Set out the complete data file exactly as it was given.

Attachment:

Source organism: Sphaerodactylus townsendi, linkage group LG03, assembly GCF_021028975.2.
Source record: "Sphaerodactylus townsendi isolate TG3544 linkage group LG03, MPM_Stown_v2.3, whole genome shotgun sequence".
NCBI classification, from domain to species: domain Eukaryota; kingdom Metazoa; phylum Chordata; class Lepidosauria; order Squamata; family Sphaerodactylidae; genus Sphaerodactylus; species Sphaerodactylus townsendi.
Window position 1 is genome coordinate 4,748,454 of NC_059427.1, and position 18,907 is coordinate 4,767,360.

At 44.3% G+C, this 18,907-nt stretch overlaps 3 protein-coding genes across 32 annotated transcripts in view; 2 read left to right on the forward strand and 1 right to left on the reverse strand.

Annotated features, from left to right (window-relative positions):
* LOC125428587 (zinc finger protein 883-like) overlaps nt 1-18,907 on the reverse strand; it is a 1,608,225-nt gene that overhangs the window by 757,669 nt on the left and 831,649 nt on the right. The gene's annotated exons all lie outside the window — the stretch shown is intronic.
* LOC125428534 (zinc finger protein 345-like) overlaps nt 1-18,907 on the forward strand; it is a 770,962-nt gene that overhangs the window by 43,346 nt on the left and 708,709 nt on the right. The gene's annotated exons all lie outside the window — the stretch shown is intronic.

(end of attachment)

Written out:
Source organism: Sphaerodactylus townsendi, linkage group LG03, assembly GCF_021028975.2.
Source record: "Sphaerodactylus townsendi isolate TG3544 linkage group LG03, MPM_Stown_v2.3, whole genome shotgun sequence".
NCBI classification, from domain to species: domain Eukaryota; kingdom Metazoa; phylum Chordata; class Lepidosauria; order Squamata; family Sphaerodactylidae; genus Sphaerodactylus; species Sphaerodactylus townsendi.
Window position 1 is genome coordinate 4,748,454 of NC_059427.1, and position 18,907 is coordinate 4,767,360.

At 44.3% G+C, this 18,907-nt stretch overlaps 3 protein-coding genes across 32 annotated transcripts in view; 2 read left to right on the forward strand and 1 right to left on the reverse strand.

Annotated features, from left to right (window-relative positions):
* LOC125428587 (zinc finger protein 883-like) overlaps nt 1-18,907 on the reverse strand; it is a 1,608,225-nt gene that overhangs the window by 757,669 nt on the left and 831,649 nt on the right. The gene's annotated exons all lie outside the window — the stretch shown is intronic.
* LOC125428534 (zinc finger protein 345-like) overlaps nt 1-18,907 on the forward strand; it is a 770,962-nt gene that overhangs the window by 43,346 nt on the left and 708,709 nt on the right. The gene's annotated exons all lie outside the window — the stretch shown is intronic.